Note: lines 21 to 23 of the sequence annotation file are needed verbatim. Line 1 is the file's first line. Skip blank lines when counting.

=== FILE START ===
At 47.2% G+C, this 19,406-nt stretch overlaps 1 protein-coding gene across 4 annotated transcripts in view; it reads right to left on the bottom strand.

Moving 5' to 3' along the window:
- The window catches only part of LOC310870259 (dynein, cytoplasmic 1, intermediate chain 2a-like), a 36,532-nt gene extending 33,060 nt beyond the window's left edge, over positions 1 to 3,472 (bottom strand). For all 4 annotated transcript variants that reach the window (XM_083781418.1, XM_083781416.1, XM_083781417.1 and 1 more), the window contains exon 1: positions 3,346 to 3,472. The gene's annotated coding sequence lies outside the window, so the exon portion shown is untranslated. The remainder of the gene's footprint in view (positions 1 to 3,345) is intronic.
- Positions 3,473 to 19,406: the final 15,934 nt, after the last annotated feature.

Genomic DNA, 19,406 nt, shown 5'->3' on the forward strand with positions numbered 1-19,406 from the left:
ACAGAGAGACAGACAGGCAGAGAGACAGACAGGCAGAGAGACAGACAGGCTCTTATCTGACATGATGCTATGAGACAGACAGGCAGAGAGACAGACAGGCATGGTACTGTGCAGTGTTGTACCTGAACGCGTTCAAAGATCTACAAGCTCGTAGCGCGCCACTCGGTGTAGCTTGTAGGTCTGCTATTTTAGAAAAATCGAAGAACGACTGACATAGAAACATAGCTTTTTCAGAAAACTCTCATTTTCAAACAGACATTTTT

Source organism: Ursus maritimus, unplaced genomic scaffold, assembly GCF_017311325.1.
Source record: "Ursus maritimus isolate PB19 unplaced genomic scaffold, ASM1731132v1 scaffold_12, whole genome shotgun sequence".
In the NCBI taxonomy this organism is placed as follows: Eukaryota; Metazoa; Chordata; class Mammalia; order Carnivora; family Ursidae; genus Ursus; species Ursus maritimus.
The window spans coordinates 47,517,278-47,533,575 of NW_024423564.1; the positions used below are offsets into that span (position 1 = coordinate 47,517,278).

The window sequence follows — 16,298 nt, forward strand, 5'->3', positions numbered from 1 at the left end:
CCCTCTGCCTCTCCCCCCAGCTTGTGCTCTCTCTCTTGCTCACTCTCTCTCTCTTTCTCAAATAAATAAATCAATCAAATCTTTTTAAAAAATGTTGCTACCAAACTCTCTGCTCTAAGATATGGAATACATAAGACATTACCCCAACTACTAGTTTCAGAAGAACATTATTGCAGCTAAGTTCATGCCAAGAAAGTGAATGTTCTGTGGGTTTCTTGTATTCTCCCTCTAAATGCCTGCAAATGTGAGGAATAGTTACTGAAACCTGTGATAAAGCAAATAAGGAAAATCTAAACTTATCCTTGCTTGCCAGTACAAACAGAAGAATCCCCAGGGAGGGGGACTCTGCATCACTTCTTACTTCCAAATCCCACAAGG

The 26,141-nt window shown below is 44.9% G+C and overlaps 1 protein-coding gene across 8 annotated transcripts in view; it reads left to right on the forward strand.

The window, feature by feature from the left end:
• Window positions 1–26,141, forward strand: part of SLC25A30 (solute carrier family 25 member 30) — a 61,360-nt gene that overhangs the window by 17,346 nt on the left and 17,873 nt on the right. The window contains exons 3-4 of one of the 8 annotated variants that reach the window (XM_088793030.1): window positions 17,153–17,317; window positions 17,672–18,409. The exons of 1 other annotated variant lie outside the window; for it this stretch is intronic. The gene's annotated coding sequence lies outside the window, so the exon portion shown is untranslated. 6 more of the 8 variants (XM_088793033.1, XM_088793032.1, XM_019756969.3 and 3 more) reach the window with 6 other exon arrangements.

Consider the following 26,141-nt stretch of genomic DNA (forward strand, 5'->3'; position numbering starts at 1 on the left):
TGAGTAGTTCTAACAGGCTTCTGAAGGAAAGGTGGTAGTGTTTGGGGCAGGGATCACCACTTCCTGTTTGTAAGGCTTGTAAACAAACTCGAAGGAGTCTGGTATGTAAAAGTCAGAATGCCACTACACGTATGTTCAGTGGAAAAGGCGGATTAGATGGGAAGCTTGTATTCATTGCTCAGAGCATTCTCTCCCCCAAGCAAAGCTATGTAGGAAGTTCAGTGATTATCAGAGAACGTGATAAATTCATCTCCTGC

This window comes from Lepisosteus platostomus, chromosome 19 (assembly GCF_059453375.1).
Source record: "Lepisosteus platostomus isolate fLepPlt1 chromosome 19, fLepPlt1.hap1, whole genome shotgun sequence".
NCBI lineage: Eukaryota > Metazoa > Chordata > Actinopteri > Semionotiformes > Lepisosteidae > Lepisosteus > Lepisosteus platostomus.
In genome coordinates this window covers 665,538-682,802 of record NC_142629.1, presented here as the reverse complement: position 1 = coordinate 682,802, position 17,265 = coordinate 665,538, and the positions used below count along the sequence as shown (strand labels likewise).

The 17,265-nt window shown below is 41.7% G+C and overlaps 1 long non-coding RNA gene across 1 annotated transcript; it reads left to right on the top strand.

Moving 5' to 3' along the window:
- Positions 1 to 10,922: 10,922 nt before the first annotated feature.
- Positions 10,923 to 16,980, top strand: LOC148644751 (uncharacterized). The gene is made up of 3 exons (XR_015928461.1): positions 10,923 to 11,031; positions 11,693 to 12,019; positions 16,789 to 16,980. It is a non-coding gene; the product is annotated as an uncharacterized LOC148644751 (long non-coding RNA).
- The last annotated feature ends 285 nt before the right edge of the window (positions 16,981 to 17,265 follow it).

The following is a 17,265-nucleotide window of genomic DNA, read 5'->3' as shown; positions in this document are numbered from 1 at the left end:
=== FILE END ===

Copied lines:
In genome coordinates this window covers 665,538-682,802 of record NC_142629.1, presented here as the reverse complement: position 1 = coordinate 682,802, position 17,265 = coordinate 665,538, and the positions used below count along the sequence as shown (strand labels likewise).

The 17,265-nt window shown below is 41.7% G+C and overlaps 1 long non-coding RNA gene across 1 annotated transcript; it reads left to right on the top strand.

Moving 5' to 3' along the window: